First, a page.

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Marianne (Marie) Bloch (born Scheuer)

Passbild (letztes Foto) von Marianne Bloch, 16.03.1940 Bild: Privatbesitz Familie Polack - Young
Stolperstein für Marianne Bloch Bild: Stolpersteingruppe Pankow
Vinetastraße 49

Pankow – Pankow

08/19/1878 in Mannheim
on the 19th of February 1943 from Schöneberger Straße 25 to Auschwitz
in Auschwitz

Marianne (Marie) Scheuer was born in Mannheim on 19th August 1878.
Her parents the banker Max and his wife Fanny Scheuer, nee Hellmann had got married there three years earlier and within eight years they had six children, three sons and three daughters.
The marriage was divorced in 1898. Long before the mother had left her family. The oldest son Joseph had already died at the age of three, Bernhard and Ludwig emigrated to South Africa and Canada. The three sisters Marianne, Martha and Emilie were sent to boarding schools arranged by their grandparents Hellmann and to be married as quickly as possible after graduation.
Marianne was married to the bank employee Richard Bloch in 1898 and together they moved to Berlin Charlottenburg, Wilmersdorfer Straße 70. A year later their daughter Johanna, called Hansi was born, followed by their daughter Ilse in 1902. The marriage was not a happy one. But unlike her two sisters who got divorced after a few years Marianne stayed with Richard until he died.
We could not find out when and where that happened. Until 1911 Richard Bloch was registered in Berlin`s address book but according to the local address book the widow Marianne Bloch was registered in the Kronprinzenstraße in Heidelberg since 1919. While the older daughter Johanna always stayed within reach, Ilse got married (Aronsohn). We only know that she died in Davos in 1937, possibly of tuberculosis. Johanna was into art very likely as a painter. In Heidelberg she had an apartment not far away from her mother`s. In Berlin Pankow she shared an apartment with her according to the census of May 1939.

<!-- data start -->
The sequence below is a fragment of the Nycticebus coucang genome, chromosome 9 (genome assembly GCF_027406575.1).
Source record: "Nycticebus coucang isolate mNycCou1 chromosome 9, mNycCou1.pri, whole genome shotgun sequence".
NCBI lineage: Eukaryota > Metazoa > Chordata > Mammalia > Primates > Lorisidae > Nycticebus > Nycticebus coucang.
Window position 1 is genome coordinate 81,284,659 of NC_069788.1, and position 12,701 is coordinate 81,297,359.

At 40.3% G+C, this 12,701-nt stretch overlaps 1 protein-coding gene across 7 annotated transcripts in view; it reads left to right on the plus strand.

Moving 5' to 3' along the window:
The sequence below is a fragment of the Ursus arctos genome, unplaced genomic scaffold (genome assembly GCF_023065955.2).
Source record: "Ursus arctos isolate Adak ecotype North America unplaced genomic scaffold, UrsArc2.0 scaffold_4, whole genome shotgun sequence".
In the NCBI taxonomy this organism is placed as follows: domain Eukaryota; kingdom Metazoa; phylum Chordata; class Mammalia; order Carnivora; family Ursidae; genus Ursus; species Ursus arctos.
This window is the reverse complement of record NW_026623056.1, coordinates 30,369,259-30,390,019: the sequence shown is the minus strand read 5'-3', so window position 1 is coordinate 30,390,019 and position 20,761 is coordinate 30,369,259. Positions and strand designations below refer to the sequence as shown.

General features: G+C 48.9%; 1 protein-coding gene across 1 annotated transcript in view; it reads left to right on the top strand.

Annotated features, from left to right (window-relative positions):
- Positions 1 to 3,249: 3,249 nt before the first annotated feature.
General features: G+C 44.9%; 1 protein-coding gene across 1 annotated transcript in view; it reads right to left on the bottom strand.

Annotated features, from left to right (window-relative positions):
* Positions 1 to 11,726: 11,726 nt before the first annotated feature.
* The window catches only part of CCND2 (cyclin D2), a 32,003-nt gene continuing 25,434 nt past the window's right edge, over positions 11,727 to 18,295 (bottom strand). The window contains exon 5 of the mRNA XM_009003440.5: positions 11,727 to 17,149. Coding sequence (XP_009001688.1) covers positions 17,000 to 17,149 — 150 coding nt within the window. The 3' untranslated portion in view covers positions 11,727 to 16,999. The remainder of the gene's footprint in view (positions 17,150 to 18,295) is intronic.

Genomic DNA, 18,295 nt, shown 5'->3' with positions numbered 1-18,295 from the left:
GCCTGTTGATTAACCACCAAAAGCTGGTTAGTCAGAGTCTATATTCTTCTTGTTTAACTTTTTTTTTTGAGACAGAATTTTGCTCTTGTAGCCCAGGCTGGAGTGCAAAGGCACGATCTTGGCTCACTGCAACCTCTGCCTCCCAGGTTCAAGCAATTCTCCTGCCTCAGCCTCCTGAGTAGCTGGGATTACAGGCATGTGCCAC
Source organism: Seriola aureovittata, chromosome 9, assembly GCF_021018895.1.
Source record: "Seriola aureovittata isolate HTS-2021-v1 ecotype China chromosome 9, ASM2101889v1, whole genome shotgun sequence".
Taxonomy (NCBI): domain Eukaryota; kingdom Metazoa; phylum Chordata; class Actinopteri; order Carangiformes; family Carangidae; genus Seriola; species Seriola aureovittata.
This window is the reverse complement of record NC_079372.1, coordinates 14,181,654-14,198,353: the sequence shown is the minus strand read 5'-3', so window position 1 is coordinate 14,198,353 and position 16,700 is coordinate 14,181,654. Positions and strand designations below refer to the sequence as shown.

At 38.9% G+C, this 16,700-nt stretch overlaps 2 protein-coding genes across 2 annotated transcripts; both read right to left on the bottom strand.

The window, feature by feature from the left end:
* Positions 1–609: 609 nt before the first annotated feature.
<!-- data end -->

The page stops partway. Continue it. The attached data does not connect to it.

She must have been very ill she died on 11th March 1941 at the Jewish Hospital.
Of her five brothers and sisters Marianne had a very close relationship to her sister Martha. According to documents we had access to she was first married to Moritz Kaufmann who owned a printing business and lived around the corner from the Bloch family in Charlottenburg, Wilmersdorfer Straße 118. There her son Robert Reiner was born in 1904 who eventually changed his name to Rene Polack in 1930. Already in 1909 his mother had married the merchant Richard Polack in Hamburg. And since 1914 at the latest she had lived together with him and their daughter Susanne, called Susi who was born in Heidelberg in 1912.
We can be sure that Marianne Bloch had moved to Heidelberg with her daughters after the death of her husband to be close to her favourite sister Martha. Some pictures from that time show a happy togetherness of the two families.
All that ended with the Nazis coming to power in 1933. Martha and her family emigrated, Susanne to Palestine. The rest of the family first went to France then to England and eventually to the USA.
They could not persuade Marianne Bloch to also depart most likely because she did not want to leave her daughter Johanna behind. Together with her she moved to Vinetastraße in Pankow in 1935 at the latest. A small passport photo taken on March 16th 1940 at a photographer`s in Breite Straße could be a hint that she wanted to escape the Nazi terror after all.
In the meantime her sister Martha in England kept trying with a lot of effort to make this escape possible. Her brother Bernhard who had become very wealthy in South Africa and England should also be part of it- but it was too late.
Marianne Bloch was forced to leave her apartment and was moved to a so-called Jews’ house in the Schöneberger Straße 25 in Berlin Kreuzberg. From there she was deported to Auschwitz on 19th February 1943 together with four fellow residents and 992 others.
Only almost three weeks earlier on 27th January she had written to her sister- and brother- in law:

“My dears, good ones,
I am happy having received your good news. My thoughts are with the dear ones ever so often. Maybe I will be seeing them all again and you too. My heart is almost breaking thinking of a reunion with you! There is some tiny hope left, otherwise I could not live on like this. Give my love to the dear ones. I am hoping so much for a reunion.
All the very very best to you. Thanks a million and all my love.
Always yours Auntie Marie.”

Biographical Compilation

Stolpersteingruppe Pankow

English Translation

Sylvia Lentz-Henze, Stolpersteingruppe Pankow